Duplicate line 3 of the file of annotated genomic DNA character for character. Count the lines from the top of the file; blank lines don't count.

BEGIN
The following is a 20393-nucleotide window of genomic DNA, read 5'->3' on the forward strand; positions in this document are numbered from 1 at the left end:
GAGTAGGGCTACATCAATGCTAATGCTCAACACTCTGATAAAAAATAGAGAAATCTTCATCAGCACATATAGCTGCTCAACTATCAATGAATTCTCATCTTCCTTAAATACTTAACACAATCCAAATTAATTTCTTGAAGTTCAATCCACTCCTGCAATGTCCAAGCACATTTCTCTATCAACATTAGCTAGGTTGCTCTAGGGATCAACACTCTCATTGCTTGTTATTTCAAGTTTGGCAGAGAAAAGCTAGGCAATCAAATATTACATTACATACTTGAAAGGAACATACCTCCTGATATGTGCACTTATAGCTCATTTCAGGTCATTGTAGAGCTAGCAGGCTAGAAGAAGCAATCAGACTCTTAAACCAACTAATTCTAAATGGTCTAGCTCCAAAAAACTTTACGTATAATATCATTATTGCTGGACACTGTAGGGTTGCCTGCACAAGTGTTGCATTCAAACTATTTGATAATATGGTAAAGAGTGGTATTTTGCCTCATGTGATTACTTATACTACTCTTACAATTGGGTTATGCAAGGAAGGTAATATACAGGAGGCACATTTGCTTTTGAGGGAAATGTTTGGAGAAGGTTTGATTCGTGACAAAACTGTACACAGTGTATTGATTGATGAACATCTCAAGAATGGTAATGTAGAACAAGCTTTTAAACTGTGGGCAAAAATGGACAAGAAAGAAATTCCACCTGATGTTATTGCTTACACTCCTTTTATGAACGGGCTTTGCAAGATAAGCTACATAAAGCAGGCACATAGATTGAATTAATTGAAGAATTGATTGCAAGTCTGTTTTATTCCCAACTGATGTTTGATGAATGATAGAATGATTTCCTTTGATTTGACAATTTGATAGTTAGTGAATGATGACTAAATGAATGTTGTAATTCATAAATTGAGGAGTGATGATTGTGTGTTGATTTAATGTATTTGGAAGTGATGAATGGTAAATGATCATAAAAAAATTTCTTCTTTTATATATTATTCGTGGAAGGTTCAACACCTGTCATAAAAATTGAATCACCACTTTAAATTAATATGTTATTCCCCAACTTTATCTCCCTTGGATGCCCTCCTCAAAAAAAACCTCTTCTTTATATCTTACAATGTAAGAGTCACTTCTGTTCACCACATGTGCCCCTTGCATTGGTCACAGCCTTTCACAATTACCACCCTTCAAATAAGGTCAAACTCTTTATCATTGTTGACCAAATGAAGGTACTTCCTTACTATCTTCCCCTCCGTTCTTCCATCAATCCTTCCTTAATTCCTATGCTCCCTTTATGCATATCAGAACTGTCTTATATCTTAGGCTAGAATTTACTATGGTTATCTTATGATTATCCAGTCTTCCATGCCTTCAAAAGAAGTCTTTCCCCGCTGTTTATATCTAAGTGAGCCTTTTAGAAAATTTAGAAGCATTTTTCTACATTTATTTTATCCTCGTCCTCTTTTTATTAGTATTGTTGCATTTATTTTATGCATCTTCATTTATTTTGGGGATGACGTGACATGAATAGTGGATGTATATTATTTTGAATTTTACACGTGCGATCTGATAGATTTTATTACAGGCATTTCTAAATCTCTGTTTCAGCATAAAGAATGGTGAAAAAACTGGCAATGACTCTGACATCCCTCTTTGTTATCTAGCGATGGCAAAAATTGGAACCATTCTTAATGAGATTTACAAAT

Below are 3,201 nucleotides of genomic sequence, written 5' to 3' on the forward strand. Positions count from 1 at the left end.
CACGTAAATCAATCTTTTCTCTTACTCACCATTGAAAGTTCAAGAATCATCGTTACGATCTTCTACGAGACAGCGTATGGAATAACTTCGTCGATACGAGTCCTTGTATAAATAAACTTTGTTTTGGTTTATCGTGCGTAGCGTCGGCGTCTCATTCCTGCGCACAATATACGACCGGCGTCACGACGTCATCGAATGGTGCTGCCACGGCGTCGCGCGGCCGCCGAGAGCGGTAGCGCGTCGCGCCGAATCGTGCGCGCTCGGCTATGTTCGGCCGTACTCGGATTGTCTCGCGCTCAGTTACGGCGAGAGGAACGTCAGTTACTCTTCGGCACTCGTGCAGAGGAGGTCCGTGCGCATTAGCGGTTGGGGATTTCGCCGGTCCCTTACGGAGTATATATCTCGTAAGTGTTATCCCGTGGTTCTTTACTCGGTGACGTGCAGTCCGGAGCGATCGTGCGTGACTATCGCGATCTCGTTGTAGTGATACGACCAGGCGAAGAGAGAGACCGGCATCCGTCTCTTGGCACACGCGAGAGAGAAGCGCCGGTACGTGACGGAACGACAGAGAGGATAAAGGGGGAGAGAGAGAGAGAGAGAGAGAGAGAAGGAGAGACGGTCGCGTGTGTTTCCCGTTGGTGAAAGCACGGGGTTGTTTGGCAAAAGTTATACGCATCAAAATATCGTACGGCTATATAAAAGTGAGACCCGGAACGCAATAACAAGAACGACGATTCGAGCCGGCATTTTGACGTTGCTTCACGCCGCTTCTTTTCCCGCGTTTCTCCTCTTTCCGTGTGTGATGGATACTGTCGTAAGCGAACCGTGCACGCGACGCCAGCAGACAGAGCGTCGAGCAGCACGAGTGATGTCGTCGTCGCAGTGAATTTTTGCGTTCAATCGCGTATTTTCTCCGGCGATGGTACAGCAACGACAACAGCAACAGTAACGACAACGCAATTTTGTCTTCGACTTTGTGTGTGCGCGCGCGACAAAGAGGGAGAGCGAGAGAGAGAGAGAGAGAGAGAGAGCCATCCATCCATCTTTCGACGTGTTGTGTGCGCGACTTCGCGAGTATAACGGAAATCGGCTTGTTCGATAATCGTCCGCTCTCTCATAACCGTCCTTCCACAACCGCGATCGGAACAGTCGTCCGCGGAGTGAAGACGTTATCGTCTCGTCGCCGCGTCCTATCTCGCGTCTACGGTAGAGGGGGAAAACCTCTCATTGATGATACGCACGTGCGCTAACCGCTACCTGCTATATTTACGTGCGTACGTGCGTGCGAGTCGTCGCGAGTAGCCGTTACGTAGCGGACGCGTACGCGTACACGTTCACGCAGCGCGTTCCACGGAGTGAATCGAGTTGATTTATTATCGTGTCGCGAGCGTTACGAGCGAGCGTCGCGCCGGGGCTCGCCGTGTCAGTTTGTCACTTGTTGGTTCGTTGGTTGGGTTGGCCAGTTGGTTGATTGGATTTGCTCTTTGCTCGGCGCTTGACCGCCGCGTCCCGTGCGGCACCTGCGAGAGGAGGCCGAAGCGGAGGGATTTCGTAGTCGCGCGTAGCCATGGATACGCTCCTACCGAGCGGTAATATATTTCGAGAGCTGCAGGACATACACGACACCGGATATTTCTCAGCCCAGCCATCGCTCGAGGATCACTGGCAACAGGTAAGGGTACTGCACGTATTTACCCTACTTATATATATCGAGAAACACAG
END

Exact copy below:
Below are 3,201 nucleotides of genomic sequence, written 5' to 3' on the forward strand. Positions count from 1 at the left end.